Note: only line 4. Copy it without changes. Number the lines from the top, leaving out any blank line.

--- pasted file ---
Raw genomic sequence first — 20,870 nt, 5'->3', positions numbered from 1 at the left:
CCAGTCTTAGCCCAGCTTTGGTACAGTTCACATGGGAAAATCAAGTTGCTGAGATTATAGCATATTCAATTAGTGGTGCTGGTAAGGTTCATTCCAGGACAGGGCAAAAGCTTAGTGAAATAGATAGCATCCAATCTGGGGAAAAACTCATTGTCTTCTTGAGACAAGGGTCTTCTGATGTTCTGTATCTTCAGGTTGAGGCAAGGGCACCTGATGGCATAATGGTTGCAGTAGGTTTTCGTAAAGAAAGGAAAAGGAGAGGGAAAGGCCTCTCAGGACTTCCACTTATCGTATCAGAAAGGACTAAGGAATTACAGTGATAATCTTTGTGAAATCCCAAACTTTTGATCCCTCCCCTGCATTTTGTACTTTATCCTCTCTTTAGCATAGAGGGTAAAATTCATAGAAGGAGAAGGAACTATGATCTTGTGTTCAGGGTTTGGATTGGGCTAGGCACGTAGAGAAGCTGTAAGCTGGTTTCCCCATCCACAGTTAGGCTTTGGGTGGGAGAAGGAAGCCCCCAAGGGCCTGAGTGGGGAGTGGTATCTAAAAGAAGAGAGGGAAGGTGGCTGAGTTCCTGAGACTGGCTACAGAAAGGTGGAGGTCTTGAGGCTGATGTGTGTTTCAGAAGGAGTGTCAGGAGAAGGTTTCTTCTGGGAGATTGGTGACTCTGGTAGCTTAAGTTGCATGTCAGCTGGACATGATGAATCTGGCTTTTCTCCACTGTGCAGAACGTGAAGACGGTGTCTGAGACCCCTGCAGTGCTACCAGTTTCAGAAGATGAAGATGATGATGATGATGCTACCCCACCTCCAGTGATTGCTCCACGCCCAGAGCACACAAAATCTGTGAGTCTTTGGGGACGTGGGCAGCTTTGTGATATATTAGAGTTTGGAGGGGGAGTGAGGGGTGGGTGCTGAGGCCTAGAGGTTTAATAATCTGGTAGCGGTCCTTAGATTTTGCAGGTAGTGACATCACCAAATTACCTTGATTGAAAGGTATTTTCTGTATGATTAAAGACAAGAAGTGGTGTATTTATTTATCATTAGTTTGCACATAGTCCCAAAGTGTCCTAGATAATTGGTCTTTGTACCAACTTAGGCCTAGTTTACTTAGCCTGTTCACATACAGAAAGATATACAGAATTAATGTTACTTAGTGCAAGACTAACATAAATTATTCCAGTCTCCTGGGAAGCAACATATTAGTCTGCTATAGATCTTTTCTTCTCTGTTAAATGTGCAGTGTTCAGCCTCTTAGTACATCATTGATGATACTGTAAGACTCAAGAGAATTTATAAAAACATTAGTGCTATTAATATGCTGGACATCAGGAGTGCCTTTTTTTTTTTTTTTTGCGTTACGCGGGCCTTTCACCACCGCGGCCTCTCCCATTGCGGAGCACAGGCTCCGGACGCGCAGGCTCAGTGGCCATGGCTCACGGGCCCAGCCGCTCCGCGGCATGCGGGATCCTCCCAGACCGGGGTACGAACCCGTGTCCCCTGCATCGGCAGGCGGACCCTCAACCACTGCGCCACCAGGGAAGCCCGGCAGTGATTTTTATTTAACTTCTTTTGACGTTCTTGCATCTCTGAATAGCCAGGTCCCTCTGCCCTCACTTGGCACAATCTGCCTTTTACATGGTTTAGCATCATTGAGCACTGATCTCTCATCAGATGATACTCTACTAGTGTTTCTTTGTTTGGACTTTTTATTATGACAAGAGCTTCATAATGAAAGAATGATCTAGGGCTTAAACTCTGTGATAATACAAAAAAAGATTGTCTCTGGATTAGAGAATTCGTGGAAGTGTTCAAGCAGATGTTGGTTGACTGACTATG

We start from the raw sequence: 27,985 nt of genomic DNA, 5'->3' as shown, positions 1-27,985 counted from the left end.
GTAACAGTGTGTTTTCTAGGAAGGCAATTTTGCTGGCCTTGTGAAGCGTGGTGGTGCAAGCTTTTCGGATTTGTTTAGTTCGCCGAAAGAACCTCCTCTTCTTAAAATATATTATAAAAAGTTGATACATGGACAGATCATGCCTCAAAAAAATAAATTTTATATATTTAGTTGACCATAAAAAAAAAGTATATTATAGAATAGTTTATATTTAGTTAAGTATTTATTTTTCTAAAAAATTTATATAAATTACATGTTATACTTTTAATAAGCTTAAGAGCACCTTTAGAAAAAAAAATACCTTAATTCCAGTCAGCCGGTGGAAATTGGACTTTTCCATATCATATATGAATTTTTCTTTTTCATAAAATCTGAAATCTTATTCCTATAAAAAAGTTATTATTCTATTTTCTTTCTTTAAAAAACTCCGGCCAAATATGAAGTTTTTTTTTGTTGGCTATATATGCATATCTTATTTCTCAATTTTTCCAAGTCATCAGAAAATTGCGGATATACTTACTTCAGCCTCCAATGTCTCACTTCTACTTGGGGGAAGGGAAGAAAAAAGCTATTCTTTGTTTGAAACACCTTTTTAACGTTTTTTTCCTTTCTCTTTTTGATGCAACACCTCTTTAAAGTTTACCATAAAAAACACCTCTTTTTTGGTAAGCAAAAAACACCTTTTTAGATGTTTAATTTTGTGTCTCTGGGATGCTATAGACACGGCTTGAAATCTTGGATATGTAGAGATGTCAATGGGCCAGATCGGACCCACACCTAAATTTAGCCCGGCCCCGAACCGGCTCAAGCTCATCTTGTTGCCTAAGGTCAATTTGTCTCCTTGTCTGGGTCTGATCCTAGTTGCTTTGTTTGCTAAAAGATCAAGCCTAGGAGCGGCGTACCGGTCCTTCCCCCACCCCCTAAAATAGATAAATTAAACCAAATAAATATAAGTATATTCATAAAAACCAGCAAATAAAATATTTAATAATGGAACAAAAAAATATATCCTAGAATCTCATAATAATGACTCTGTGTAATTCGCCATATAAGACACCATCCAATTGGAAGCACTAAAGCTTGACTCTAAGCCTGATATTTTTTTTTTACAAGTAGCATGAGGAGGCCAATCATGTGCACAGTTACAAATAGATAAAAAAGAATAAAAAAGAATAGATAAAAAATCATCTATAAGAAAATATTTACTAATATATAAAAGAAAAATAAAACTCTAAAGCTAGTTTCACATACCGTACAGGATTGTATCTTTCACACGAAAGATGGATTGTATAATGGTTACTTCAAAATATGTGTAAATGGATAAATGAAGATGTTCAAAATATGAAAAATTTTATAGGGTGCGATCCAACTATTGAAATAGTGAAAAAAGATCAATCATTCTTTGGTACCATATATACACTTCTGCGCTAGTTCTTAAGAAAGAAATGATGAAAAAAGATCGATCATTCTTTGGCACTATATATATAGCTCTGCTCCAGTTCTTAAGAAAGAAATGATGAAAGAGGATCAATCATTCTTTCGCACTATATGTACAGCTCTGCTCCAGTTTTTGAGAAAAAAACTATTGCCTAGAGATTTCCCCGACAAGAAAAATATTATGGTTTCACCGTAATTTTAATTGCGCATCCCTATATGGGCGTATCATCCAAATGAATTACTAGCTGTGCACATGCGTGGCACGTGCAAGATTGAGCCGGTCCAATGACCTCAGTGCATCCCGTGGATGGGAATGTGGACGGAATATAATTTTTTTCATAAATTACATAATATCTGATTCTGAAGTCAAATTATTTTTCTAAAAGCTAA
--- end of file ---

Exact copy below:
GTAACAGTGTGTTTTCTAGGAAGGCAATTTTGCTGGCCTTGTGAAGCGTGGTGGTGCAAGCTTTTCGGATTTGTTTAGTTCGCCGAAAGAACCTCCTCTTCTTAAAATATATTATAAAAAGTTGATACATGGACAGATCATGCCTCAAAAAAATAAATTTTATATATTTAGTTGACCATAAAAAAAAAGTATATTATAGAATAGTTTATATTTAGTTAAGTATTTATTTTTCTAAAAAATTTATATAAATTACATGTTATACTTTTAATAAGCTTAAGAGCACCTTTAGAAAAAAAAATACCTTAATTCCAGTCAGCCGGTGGAAATTGGACTTTTCCATATCATATATGAATTTTTCTTTTTCATAAAATCTGAAATCTTATTCCTATAAAAAAGTTATTATTCTATTTTCTTTCTTTAAAAAACTCCGGCCAAATATGAAGTTTTTTTTTGTTGGCTATATATGCATATCTTATTTCTCAATTTTTCCAAGTCATCAGAAAATTGCGGATATACTTACTTCAGCCTCCAATGTCTCACTTCTACTTGGGGGAAGGGAAGAAAAAAGCTATTCTTTGTTTGAAACACCTTTTTAACGTTTTTTTCCTTTCTCTTTTTGATGCAACACCTCTTTAAAGTTTACCATAAAAAACACCTCTTTTTTGGTAAGCAAAAAACACCTTTTTAGATGTTTAATTTTGTGTCTCTGGGATGCTATAGACACGGCTTGAAATCTTGGATATGTAGAGATGTCAATGGGCCAGATCGGACCCACACCTAAATTTAGCCCGGCCCCGAACCGGCTCAAGCTCATCTTGTTGCCTAAGGTCAATTTGTCTCCTTGTCTGGGTCTGATCCTAGTTGCTTTGTTTGCTAAAAGATCAAGCCTAGGAGCGGCGTACCGGTCCTTCCCCCACCCCCTAAAATAGATAAATTAAACCAAATAAATATAAGTATATTCATAAAAACCAGCAAATAAAATATTTAATAATGGAACAAAAAAATATATCCTAGAATCTCATAATAATGACTCTGTGTAATTCGCCATATAAGACACCATCCAATTGGAAGCACTAAAGCTTGACTCTAAGCCTGATATTTTTTTTTTACAAGTAGCATGAGGAGGCCAATCATGTGCACAGTTACAAATAGATAAAAAAGAATAAAAAAGAATAGATAAAAAATCATCTATAAGAAAATATTTACTAATATATAAAAGAAAAATAAAACTCTAAAGCTAGTTTCACATACCGTACAGGATTGTATCTTTCACACGAAAGATGGATTGTATAATGGTTACTTCAAAATATGTGTAAATGGATAAATGAAGATGTTCAAAATATGAAAAATTTTATAGGGTGCGATCCAACTATTGAAATAGTGAAAAAAGATCAATCATTCTTTGGTACCATATATACACTTCTGCGCTAGTTCTTAAGAAAGAAATGATGAAAAAAGATCGATCATTCTTTGGCACTATATATATAGCTCTGCTCCAGTTCTTAAGAAAGAAATGATGAAAGAGGATCAATCATTCTTTCGCACTATATGTACAGCTCTGCTCCAGTTTTTGAGAAAAAAACTATTGCCTAGAGATTTCCCCGACAAGAAAAATATTATGGTTTCACCGTAATTTTAATTGCGCATCCCTATATGGGCGTATCATCCAAATGAATTACTAGCTGTGCACATGCGTGGCACGTGCAAGATTGAGCCGGTCCAATGACCTCAGTGCATCCCGTGGATGGGAATGTGGACGGAATATAATTTTTTTCATAAATTACATAATATCTGATTCTGAAGTCAAATTATTTTTCTAAAAGCTAA